Today’s gospel begins with an encounter between Christ and a blind beggar. So I want to start off with a story of another beggar – a story, in fact, involving Pope John Paul.
Several years ago, a priest from the Archdiocese of New York was visiting Rome. As he was walking into a church to pray, he noticed a beggar at the door. Something looked vaguely familiar about him. As he began to pray, he realized what it was.
He went back outside. “Excuse me,” he said to the beggar. “Do I know you?” “Yes,” the beggar said. “I think you do.” It turns out, the beggar had been in the seminary with him. He had been ordained a priest, but had – as he put it — “crashed and burned” in his vocation.
The priest from New York talked with him for a few minutes, and then had to go. He promised the beggar that he would pray for him. But he was shaken by what he had seen.
That afternoon, this priest attended a function that concluded with a chance to meet the pope. As he stood in a receiving line and took John Paul’s hand, he told him about the man he’d met outside the church and whispered, “Please, pray for this man, because he’s lost.” The pope nodded and assured him he would.
The next day, to his amazement, the priest got a call from the Pope’s secretary. The Holy Father, he said, was hosting a dinner and wanted to invite the priest, along with the other priest, the beggar. Stunned, the priest agreed, and quickly went back to the Church and found the beggar and told him what had happened.
The beggar said, “No, I can’t.” The priest insisted, and promised to make him presentable. He took the man to his room, where he was able to take a shower, and shave put on some clean clothes.
Then they went to dinner with the Pope – surely, the best meal the man had enjoyed in months. Just before desert, the Holy Father asked everyone else to leave the room, so he could be alone with the beggar. They did, and waited outside. After about 15 minutes, they were invited back into the dining room. Shortly after that, they all said goodnight, and the beggar and the priest walked back to the hotel.
The priest said: “I have to ask you: what happened in there?”
And the beggar stopped in his tracks, still amazed at the experience. “He asked me,” the man said, “to hear his confession. I said to him, ‘But I’m not a priest anymore. I’m a beggar.’ And the Holy Father took my hands in his and looked at me and said, ‘So am I. We are all beggars before the Lord.’”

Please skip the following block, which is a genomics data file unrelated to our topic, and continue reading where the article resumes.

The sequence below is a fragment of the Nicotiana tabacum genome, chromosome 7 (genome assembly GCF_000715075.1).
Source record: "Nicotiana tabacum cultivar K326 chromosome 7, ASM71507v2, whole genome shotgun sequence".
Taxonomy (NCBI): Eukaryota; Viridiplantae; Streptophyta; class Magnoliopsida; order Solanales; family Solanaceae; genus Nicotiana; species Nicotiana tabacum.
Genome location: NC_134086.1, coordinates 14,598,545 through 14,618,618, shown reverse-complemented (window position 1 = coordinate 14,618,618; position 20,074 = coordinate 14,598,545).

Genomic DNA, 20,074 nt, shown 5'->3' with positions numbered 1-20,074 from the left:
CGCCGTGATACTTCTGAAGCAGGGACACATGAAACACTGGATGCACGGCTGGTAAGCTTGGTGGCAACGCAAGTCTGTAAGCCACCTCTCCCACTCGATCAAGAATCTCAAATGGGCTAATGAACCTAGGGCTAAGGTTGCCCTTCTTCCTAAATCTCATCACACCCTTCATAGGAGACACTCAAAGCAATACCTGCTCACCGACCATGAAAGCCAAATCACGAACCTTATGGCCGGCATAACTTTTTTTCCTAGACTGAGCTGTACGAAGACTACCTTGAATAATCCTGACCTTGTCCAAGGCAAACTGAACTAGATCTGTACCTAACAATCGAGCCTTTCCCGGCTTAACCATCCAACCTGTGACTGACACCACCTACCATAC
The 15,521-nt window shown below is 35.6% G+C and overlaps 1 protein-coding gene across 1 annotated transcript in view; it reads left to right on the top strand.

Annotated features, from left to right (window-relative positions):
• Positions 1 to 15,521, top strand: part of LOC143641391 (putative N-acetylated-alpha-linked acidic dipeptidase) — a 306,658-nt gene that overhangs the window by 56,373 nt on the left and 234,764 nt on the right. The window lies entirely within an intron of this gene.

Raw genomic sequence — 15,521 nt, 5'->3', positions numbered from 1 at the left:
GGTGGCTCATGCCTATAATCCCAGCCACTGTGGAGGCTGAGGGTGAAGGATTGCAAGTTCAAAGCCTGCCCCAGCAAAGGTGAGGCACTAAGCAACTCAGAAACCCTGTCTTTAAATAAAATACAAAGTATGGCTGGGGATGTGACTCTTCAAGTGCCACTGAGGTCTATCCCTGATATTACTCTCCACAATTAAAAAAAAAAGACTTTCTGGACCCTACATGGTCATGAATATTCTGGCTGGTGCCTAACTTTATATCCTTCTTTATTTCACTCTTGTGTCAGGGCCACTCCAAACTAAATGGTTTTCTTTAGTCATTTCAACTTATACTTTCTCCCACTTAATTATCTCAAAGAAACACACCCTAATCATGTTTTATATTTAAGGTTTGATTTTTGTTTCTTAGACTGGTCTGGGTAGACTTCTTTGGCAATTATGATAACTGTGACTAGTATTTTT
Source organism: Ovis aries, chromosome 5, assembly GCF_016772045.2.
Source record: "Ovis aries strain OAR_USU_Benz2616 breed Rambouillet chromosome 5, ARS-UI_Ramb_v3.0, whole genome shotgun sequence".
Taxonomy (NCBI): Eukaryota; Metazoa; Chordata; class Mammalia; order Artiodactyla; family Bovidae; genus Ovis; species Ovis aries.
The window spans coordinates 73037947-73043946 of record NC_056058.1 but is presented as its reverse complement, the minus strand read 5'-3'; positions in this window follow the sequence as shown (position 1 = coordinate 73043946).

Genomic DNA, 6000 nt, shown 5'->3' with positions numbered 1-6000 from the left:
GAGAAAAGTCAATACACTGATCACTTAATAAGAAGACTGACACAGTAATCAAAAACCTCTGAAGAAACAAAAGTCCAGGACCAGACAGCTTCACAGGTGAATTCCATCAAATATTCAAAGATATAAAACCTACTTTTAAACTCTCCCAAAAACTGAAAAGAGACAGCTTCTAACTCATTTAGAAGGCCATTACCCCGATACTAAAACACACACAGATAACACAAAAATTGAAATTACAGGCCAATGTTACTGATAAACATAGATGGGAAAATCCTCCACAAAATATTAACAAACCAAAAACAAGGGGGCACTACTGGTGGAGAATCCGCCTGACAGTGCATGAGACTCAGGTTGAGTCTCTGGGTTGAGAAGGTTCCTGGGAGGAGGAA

The man tried to explain that he was not in good standing with the Church. But the pope said: “Once a priest, always a priest. I’m the Vicar of Christ and the Bishop of Rome. I can re-instate you now. ”
Well, the beggar couldn’t refuse. And at that moment, in that room, he heard the confession of the pope.
The beggar-priest had barely finished offering absolution before he dropped to his knees in tears. “Holy Father,” he said, “will you please hear my Confession?” And he did.
When they were done, the pope told him to return to the Church where he had been begging, and report to the pastor. He would serve as a priest there, with a special ministry to the poor of Rome.
And that is what happened. It is said that the beggar who heard the pope’s confession still serves at the church in Rome.
“We are all beggars,” the pope said. Like the man in today’s gospel. So, this Lent, ask yourself: what am I begging for? Maybe we are begging for compassion. For mercy. For peace of mind. Maybe we are hungry for love. And like the beggar in the gospel, we may also be blind – craving clarity, and understanding. Wanting simply to see.
But in the middle of our begging, in the middle of our darkness, Christ touches us — and our world is flooded with light.
This gospel is about discovery. One man receives the gift of sight. As the story unfolds, light dawns, and with each confrontation and each conversation, he gains more understanding of just who gave him that gift. At the end, for the first time, he sees — really sees.
I think the priest-beggar was also given the gift of sight – the ability to see anew who he was and what he was meant to do. Whether he realized it or not, he was begging for more than money.
He was begging for grace.
But aren’t we all?
This morning, we pray for the grace to see more clearly, to understand more deeply, to live more faithfully. And we join our prayers in a special way with those of the elect before us, the men and women of the RCIA process. Together, we come before God, hands outstretched, asking to have our hungers satisfied, our yearnings fulfilled – asking God to give us what He knows we need.
“We are all beggars before the Lord.”
In these final weeks of Lent, let us pray to be open to what He has to give – to let Him touch us, and flood our lives with light.